Date of Award


Publication Type


Degree Name



Computer Science


Fake News;Knowledge Graphs;Large Language Models;Natural Language Processing;Social Media


Dan Wu



Creative Commons License

Creative Commons Attribution 4.0 International License
This work is licensed under a Creative Commons Attribution 4.0 International License.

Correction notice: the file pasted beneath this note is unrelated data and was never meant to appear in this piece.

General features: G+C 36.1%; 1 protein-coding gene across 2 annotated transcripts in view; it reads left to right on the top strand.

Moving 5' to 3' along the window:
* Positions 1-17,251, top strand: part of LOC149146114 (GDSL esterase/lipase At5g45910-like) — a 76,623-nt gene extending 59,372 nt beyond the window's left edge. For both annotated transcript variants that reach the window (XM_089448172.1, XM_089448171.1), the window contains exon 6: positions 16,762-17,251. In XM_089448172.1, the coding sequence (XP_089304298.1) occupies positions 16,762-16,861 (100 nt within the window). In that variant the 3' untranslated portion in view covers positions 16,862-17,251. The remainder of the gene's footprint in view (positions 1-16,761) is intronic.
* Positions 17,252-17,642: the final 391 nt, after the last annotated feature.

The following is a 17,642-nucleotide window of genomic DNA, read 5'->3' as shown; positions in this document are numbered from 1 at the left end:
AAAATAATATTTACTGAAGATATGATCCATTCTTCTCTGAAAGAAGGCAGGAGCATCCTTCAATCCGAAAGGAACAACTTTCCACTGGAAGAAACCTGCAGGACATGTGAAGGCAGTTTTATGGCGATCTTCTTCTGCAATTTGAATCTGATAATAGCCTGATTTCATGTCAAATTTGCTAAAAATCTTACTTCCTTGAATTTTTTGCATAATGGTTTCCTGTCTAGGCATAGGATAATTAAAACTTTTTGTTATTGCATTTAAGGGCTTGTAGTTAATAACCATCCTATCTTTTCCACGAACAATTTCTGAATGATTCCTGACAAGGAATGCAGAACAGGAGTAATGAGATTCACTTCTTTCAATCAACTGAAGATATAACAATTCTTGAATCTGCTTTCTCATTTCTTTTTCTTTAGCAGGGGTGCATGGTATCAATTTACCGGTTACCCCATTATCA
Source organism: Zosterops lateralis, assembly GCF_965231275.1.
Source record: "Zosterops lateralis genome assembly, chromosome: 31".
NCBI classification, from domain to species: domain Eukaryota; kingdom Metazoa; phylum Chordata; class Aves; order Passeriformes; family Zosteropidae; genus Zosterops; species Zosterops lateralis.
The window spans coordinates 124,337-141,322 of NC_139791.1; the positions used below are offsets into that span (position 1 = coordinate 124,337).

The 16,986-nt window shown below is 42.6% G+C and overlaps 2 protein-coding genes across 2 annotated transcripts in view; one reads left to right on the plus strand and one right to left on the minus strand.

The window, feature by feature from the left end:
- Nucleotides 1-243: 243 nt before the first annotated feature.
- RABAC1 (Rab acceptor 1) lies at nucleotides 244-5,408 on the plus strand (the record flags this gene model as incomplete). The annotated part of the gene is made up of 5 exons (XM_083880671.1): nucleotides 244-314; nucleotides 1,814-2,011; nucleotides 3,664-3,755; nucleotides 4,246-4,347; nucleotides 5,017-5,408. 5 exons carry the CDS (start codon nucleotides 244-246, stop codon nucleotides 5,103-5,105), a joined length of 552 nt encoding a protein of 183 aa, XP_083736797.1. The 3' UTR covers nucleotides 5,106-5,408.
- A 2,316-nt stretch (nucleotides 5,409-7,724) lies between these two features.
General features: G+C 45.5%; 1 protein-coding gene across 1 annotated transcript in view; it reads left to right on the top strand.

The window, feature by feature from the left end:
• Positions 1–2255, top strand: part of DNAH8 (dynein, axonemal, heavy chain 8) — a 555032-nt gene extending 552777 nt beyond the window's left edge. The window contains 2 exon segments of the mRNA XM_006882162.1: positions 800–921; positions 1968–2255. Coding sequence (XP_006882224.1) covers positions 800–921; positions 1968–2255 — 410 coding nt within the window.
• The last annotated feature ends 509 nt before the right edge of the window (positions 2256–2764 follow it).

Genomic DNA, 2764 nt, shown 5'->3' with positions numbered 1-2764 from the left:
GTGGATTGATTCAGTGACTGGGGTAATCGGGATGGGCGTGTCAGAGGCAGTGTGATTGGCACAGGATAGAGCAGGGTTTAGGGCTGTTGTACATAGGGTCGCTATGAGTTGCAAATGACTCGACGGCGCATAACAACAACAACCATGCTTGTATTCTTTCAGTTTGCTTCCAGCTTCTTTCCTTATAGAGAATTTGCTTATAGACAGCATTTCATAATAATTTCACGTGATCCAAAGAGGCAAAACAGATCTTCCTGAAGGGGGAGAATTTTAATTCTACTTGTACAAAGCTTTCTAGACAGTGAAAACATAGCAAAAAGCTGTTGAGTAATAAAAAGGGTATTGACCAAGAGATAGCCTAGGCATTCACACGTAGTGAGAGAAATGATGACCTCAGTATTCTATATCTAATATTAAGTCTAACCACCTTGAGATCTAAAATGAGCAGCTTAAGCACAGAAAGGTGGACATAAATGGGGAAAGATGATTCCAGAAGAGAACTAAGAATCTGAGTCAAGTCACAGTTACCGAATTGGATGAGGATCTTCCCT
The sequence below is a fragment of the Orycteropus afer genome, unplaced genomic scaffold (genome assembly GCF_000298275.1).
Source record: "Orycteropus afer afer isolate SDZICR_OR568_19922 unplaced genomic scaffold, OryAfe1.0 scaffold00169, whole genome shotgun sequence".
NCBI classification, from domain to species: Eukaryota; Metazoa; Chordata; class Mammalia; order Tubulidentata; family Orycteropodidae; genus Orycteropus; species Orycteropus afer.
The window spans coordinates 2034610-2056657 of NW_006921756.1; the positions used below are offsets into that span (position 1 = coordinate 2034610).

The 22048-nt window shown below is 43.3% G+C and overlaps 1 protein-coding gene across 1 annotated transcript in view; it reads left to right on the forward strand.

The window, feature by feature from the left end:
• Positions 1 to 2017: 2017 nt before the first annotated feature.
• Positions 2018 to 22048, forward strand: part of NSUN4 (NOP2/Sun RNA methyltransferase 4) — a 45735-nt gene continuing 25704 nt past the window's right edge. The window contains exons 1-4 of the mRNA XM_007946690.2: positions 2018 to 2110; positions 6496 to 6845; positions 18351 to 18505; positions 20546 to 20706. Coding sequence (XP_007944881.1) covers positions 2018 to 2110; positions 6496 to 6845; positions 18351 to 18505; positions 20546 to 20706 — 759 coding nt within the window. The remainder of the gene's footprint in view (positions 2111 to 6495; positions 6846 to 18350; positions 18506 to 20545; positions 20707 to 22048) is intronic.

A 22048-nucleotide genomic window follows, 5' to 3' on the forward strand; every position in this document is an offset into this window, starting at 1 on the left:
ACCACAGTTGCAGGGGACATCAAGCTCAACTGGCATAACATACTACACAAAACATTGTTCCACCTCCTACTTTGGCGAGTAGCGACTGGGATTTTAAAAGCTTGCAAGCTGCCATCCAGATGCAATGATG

The spread of false or misleading information as news has been a significant threat to governments, organizations and the economy for a long time. However, it has become more prevalent and influential in recent years due to the growing popularity of social media, which is now the primary source of information for more than half of the world’s population. Detecting fake news used to rely mostly on statistical and linguistic analysis of texts, but with the advancement of AI and computer-assisted writing tools, fake news authors can now deceive statistical models. Therefore, more sophisticated methods that use document representations from Pre-Trained Language Models and Knowledge Graphs have been developed to capture the context and knowledge behind fake news, known as knowledge-informed news classification methods. This thesis proposes a novel knowledge-informed fake news detection method that combines knowledge graphs with large language models(LLMs). Even though there is plenty of research using smaller pre-trained language models such as BERT for fake news detection, there has yet to be significant research utilizing LLMs for fake news detection. Our proposed methodology for fake news classification that combines knowledge graphs and large language models utilizes knowledge graphs to generate document representations enriched with external knowledge relevant to the subject matter of the news article. Concurrently, LLMs are utilized to generate context-aware, knowledge-enriched document representations from the body of the news article. Our research comprises a series of experiments designed to assess the effectiveness of document representations generated by LLMs, such as T5, Ernie, and GPT, in the context of fake news detection tasks. We also tried to evaluate the efficacy of our proposed methodology by experimenting with 21 unique combinations of LLMs and knowledge graph incorporation techniques. Notably, our model, which combines word embeddings from the T5 large language model with knowledge graph embeddings from the SimplE Knowledge Graph Model within our proposed framework, outperformed existing models on the FakeNewsNet dataset and demonstrated competitive performance on other datasets.